The GIS Certification Institute has put forward a “GISP Certification Update” proposal and asked for comment from the geospatial community. Executive Editor Adena Schutzberg reviews the proposal and shares her endorsement and expectations.
It's time again for members of the geospatial community to step up and express their opinions about The GIS Certification Institute's (GISCI) GISP certification process. The organization has put forward a "GISP Certification Update" proposal. Those who found the first implementation of the certification less than satisfactory are likely to be at least intrigued by the new vision, which includes an examination based on the newly minted U.S. Department of Labor's Geospatial Technology Competency Model (GTCM) and other "industry-validated competency specifications." Feedback is requested between February 1 and 28, 2011 via the GISCI website. A decision on implementation is expected in April.
It's worth reading the entire Executive Summary in the PDF document at the very least (one page). Those who read the entire document (11 pages) can explore all the change options considered for the certification process: "(1) Change nothing; (2) Add an examination to existing portfolio requirements; (3) Create a tiered (vertically-differentiated) certification program; and (4) Create a topical (horizontally-differentiated) certification program." The proposal details the benefits, costs, risks and grandfathering vision for each.
Summary of Proposal
For those who are looking for a quick recap, here are the key parts of the current proposal.
GISCI's Certification Committee submitted four unanimous recommendations in response to a board request to explore a more rigorous certification.
"...professional certification based solely on a peer-reviewed applicant-supplied portfolio is no longer defensible."
"New applicants should be awarded the GISP upon successful completion of both the exam [based on DOL Geospatial Technology Competency Model and related competency specifications] and a peer-reviewed portfolio that documents experience, education, and contributions to the profession."
"Plans for the new examination requirement should be announced three years in advance of its effective date in order to allow sufficient time for a methodical and robust exam development process. ... All GISPs certified prior to the effective date should be exempt from the exam requirement."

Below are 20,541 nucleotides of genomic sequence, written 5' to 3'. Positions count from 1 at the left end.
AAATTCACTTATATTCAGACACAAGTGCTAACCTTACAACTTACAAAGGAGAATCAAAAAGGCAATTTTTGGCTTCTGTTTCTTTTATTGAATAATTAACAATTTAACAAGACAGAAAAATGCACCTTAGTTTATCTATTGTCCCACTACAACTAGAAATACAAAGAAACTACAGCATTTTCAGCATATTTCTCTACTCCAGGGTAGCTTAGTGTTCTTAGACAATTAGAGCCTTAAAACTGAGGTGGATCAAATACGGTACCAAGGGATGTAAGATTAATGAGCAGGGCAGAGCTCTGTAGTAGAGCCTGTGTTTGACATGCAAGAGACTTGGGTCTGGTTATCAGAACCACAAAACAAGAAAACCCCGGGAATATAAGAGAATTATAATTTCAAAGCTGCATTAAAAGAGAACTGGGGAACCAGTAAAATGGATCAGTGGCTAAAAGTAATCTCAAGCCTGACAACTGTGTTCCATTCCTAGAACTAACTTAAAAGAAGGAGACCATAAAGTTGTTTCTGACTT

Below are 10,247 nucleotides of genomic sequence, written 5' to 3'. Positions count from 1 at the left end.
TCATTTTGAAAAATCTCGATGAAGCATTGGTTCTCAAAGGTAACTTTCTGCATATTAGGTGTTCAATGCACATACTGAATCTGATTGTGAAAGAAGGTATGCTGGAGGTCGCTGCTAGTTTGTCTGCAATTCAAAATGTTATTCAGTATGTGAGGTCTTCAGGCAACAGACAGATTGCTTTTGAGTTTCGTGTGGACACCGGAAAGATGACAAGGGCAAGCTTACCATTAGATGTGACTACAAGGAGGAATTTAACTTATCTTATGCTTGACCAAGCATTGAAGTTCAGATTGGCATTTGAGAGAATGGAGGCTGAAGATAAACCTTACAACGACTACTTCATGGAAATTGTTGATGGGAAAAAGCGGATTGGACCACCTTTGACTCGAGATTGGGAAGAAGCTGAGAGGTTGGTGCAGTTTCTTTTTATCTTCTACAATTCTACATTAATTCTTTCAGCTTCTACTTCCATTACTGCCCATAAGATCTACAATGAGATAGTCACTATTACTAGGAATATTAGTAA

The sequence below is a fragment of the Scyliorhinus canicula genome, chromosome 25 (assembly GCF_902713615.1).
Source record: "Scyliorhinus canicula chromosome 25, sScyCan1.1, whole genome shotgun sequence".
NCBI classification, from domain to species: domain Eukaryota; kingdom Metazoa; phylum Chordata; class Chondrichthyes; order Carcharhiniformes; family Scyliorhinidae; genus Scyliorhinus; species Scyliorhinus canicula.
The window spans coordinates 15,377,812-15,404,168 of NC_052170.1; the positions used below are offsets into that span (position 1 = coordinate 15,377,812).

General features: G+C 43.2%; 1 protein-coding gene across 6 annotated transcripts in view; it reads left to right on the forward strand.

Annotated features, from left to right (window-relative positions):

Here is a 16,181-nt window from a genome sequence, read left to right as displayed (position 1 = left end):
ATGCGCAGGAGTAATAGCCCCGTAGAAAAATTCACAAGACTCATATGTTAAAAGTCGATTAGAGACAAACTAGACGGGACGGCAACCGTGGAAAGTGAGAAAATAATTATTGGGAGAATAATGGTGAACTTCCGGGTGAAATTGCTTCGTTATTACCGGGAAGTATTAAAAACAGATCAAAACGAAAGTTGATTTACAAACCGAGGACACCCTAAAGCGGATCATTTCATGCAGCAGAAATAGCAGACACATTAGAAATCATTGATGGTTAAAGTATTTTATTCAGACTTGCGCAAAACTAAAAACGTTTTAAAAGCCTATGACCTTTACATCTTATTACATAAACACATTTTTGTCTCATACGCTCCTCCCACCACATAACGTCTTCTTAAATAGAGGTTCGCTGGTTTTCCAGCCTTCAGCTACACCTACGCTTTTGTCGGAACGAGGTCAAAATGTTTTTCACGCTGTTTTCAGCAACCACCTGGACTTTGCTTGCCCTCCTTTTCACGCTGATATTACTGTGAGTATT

"To ensure that a valid and reliable exam is developed in a timely manner, GISCI should consider retaining the services of a reputable private firm or individual with exam development experience."
This sounds like a "no brainer" to me. Now that there are several well-vetted documents detailing the scope of knowledge that defines our discipline, there is no reason to shy away from an exam. Further, the appearance of software specific examinations (Esri's is the most prominent within geospatial technology) highlights the value of a broad base of knowledge, especially as solutions incorporate more and more tools, services, data types, hardware, programming languages, etc.
Having said that, I would add that the creation of an exam is likely to be quite challenging. How much will come from each of the selected "industry-validated competency specifications"? Will the exam be a simple multiple choice or will there be open-ended questions? The GTCM, for example, includes workplace, academic and personal effectiveness competencies including skills such as reading, writing, teamwork, initiative, creative thinking and lifelong learning. It's difficult for me to imagine evaluating and measuring those activities via multiple choice testing. Getting at the key principles and avoiding vendor-specific language in the questions may also be a challenge. That's no reason to avoid creating such an exam; I just want to highlight that it may take more time than those based on a specific set of software skills.
The most important implication of the addition of an examination is that it shifts how employers might perceive the certification. I've long pointed to Jeff Thurston's (Vector One) observation from years back that the key value of the current certification is for organizations that are not familiar with geospatial technology and that are not comfortable selecting a candidate. The current certification allows the potential employer to point to a candidate with a GISP and conclude: "A committee looked over this person's portfolio and concluded they meet the credentials' requirements." If the certification does, in the future, include an exam, that comment would be on the order of: "This individual passed a test on the current understanding of the skills that make up the profession and a committee looked over this persons portfolio and concluded they meet the credentials' requirements."